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STEPHANOPOULOS: Tuesday night, the president travels to West Point to announce his new strategy and more troops for Afghanistan. Now, the cadets are likely to be a receptive audience, but will the country rally behind President Obama? Will the new strategy work? And will Congress come up with the cash to pay for it? That's topic A for our roundtable today, and we're going to get to them in just a minute, but we begin with two key senators, Republican Lindsey Graham of South Carolina and independent Bernie Sanders of Vermont. Gentlemen, welcome, both.
SANDERS: Good to be with you.
GRAHAM: Good morning.
STEPHANOPOULOS: And Senator Sanders, let me begin with you. We've seen the details of this strategy leak out over the last several days. It sounds like President Obama is set to announce about 30,000 new U.S. troops for Afghanistan, supplemented by about 5,000 or 6,000 NATO forces, if they can get them. That appears to give General McChrystal most of what he asked for. Can you support it?
SANDERS: I have real concerns with that, George. You know, if I were to put Afghanistan into the context of what's happening in America today, and what's happening now is not only a $12 trillion national debt; we're in the midst of the worst economic recession since the Great Depression of the 1930s. The middle class is collapsing. The gap between the rich and the poor is growing wider.
Piece in the paper today, one out of four kids in this country are on food stamps. One out of eight Americans. And when we go Christmas shopping, we're going to be buying our products from China, who are lending us money to fight the war in Afghanistan. So I've got a real problem about expanding this war where the rest of the world is sitting around and saying, isn't it a nice thing that the taxpayers of the United States and the U.S. military are doing the work that the rest of the world should be doing?
So what I want to see is some real international cooperation, not just from Europe, but from Russia and from China, because what happens in Afghanistan impacts what happens in Pakistan. That is enormously important. The world should be involved. We should not be...
STEPHANOPOULOS: But you know the Russians are not going to be going back...
STEPHANOPOULOS: ... to Afghanistan. So does that mean you're not going to support this?
SANDERS: I have a real problem supporting 30,000 or 40,000 more troops and $100 billion more a year for that war on top of what we're spending in Iraq.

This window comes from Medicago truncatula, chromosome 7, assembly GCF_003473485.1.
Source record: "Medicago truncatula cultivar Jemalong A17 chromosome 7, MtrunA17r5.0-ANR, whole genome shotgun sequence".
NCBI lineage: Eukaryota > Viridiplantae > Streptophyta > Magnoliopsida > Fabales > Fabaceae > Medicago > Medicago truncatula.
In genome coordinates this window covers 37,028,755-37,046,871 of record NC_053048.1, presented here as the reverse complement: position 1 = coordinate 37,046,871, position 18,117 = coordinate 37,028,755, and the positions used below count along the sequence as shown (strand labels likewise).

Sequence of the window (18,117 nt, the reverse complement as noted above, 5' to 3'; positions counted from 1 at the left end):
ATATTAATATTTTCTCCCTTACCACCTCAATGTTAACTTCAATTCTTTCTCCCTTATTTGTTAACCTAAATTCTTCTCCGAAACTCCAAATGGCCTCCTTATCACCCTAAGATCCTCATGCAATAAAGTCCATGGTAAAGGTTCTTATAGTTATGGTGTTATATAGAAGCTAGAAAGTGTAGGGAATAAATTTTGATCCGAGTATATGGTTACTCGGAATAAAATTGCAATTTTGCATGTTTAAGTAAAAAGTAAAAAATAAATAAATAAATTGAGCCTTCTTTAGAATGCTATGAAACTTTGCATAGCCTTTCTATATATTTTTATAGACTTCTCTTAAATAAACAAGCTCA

STEPHANOPOULOS: Senator Graham?
GRAHAM: Well, I'd like to hear the details from the president Tuesday, but I would support an increase in troops, for the reasons that Bernie just kind of indicated about Pakistan. The whole world is watching what we're doing there. The Iranians are threatening to withdraw from talks regarding their nuclear programs, and we'll be evaluated by some pretty tough characters in the world as to how we handle Afghanistan.
This is not just any place on the planet. This is the place where the Taliban took control after the Russians left, aligned themselves with Al Qaida, and attacked this nation and killed 3,000 Americans, and I hope the president will tell the world, our troops and anybody listening Tuesday, that will never happen again. With this new surge of forces, Taliban will never take back over Afghanistan. We're going to put measurements and benchmarks on the Afghan government, but we're going to have troops in Afghanistan to win the conflict. I hope he says that, without any uncertain terms.
STEPHANOPOULOS: Senator, how about this question of cost, as Senator Sanders raised? It looks like the cost is going to be about $1 million per year for each additional service member, and a lot of Democrats, like the chairman of the House Appropriations Committee, David Obey, talked to our Jon Karl this week, said we ought to pay for it. Take a listen.
(BEGIN VIDEO CLIP)
OBEY: If we have to pay for the health care bill, we should pay for the war as well.
JON KARL, ABC NEWS: How?
OBEY: By having a new war surtax. The problem in this country with this issue is that the only people who have been asked to sacrifice are military families.
(END VIDEO CLIP)
STEPHANOPOULOS: Does he have a point there, Senator Graham? If we're going to fight a war, shouldn't the American people pay for it?
GRAHAM: Well, I'd like to see an endeavor to see if we can cut current spending and find some dollars that we're spending today to pay for the war, and prioritize American spending. Where does our national security rate in terms of spending? Are there things that we can do in the stimulus package? Can we trim up the health care bill and other big-ticket items to pay for a war that we can't afford to lose?